Our Supporters

By 2010 the demand for grants from the NMCT had grown enormously, but the funds that we had available had not, and in that year we were able to award grants of just £67,000.  However, impact of repeated budget cuts continues to damage the ability of collecting institutions to care for their collections, making our grants increasingly important.  

The Trustees began a campaign to raise funds to increase the number and size of grants that the NMCT could award and we have raised over £700,000 to date.  As a result the NMCT is now able to award grants totalling between £150,000 and £170,000 a year,

The Trustees of NMCT, and the recipients of NMCT grants, are enormously grateful to the following funders for their generous support and also to those that prefer not to be listed:

Conservation of the Middlesex Session Rolls, 1549-1889. Image courtesy of London Metropolitan Archive.

The Pilgrim Trust

We are particularly indebted to the Pilgrim Trust, with which we have worked in partnership for many years. Their support has ensured the future of collections as varied as the archives of Penmaenmawr Quarry, the 12th century Winchester Bible, an early 12th century Psalter from Hereford Cathedral, the Minton Archive, the papers of the 1st Duke of Wellington and the archive of the British North Greenland expedition, all of which are accessible to the public and researchers as a result.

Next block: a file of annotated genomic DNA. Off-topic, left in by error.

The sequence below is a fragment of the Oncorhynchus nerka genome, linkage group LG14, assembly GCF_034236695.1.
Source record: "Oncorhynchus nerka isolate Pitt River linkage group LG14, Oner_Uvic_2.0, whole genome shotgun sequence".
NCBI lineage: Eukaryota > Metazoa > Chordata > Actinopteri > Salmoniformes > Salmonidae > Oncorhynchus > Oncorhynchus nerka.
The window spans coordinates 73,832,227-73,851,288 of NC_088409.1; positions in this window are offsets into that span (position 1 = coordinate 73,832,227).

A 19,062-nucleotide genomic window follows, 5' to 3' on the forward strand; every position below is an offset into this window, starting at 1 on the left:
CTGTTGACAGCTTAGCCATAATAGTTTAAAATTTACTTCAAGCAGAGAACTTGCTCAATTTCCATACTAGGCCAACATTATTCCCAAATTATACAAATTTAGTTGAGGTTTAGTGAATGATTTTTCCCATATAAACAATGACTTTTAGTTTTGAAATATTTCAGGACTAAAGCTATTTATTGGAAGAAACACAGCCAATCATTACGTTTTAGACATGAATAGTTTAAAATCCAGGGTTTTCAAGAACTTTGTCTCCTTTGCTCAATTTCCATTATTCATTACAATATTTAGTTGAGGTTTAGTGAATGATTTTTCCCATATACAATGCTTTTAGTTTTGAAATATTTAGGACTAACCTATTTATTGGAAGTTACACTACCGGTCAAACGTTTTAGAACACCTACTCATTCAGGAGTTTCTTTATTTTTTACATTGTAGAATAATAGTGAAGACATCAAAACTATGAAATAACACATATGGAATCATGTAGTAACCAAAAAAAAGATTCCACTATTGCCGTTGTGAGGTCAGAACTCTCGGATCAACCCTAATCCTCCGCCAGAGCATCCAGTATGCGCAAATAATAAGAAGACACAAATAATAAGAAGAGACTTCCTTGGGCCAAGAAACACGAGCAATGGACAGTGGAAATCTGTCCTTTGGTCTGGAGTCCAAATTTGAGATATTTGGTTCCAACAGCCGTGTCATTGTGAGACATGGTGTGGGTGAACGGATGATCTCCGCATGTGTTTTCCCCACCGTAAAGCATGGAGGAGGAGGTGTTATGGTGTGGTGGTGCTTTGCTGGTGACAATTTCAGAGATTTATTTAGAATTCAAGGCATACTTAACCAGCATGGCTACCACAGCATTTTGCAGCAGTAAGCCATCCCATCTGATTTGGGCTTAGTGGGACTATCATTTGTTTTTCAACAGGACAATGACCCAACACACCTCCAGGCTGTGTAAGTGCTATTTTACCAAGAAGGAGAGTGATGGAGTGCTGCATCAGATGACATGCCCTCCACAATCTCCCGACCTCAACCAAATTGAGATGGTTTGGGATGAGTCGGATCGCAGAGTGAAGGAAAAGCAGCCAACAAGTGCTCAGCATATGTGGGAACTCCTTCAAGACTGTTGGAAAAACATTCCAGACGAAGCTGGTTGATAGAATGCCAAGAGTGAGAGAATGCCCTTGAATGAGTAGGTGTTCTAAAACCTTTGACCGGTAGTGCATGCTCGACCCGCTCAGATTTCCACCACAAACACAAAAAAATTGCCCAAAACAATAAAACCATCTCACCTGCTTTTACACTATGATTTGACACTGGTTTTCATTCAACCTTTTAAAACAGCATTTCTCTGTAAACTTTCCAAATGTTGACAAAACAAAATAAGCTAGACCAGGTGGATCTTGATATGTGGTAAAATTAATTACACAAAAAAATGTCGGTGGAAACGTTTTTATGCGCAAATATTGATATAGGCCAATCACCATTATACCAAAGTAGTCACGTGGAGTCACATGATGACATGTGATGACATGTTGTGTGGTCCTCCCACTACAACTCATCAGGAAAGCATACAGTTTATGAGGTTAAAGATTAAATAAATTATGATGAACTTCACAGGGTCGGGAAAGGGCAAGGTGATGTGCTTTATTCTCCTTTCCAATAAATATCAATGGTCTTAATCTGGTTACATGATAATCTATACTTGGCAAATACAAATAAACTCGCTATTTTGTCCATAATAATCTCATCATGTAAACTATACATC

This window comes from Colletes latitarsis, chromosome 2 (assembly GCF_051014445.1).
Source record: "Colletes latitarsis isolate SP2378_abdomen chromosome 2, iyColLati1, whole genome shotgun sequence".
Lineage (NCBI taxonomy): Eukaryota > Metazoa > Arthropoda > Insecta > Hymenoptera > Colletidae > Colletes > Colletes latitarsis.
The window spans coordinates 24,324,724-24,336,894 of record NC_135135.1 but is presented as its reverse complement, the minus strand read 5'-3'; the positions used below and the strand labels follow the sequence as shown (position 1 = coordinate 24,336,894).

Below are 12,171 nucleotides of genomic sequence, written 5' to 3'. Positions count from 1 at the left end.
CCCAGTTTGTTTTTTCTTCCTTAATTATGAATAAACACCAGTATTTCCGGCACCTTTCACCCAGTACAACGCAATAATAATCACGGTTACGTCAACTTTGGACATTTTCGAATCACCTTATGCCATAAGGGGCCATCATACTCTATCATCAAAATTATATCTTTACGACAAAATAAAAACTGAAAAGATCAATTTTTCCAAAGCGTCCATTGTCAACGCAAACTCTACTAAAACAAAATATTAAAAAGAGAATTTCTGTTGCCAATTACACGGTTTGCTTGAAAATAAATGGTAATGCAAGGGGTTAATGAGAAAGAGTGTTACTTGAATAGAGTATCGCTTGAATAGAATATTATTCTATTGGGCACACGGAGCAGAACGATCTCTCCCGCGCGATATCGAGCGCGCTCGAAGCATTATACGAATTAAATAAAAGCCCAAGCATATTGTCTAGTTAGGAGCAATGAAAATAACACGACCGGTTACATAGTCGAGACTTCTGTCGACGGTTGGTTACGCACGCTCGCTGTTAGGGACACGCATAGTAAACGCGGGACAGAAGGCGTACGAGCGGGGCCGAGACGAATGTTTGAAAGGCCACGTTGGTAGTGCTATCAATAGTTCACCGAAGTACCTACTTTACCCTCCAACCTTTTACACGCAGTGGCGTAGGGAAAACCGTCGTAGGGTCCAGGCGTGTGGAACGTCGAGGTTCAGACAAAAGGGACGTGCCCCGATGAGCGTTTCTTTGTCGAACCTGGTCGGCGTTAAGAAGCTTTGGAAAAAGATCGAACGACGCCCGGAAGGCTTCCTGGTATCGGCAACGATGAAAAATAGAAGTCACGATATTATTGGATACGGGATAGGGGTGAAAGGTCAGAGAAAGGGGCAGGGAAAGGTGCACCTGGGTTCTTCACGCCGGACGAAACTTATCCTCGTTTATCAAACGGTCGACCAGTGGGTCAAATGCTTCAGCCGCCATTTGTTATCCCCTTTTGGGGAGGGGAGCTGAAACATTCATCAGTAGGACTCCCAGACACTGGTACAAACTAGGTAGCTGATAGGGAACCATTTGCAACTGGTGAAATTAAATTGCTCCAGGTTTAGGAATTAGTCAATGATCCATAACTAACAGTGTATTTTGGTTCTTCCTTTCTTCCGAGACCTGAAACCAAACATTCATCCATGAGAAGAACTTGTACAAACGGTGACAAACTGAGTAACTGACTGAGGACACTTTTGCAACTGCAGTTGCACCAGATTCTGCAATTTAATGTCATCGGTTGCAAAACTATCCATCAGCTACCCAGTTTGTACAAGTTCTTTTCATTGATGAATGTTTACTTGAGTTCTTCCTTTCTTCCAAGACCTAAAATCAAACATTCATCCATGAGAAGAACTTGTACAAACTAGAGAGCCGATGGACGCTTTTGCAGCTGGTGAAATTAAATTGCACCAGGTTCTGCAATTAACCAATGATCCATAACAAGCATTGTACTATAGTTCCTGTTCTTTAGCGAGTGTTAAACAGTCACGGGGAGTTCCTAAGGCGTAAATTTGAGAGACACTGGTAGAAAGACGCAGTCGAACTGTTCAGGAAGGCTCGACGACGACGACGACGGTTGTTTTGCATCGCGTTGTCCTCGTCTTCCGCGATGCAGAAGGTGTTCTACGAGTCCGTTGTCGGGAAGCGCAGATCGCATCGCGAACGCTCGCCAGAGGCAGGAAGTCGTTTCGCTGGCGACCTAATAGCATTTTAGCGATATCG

If NMCT grants are not to fall back to pre-2011 levels we must redouble our fundraising efforts - if you would like to help us please go to the How you can help us section of this site.  Help us ensure that our magnificent and varied manuscript heritage can be conserved and made accessible for the future.

Rare 17th-century Cornish language manuscripts conserved in 2013. Image courtesy of Cornwall Record Office

Rare 17th-century Cornish language manuscripts conserved in 2013. Image courtesy of Cornwall Record Office

Papers of the 1st Duke of Wellington, which have since been conserved with a NMCT/Pilgrim Trust grant.

Papers of the 1st Duke of Wellington, which have since been conserved with a NMCT/Pilgrim Trust grant.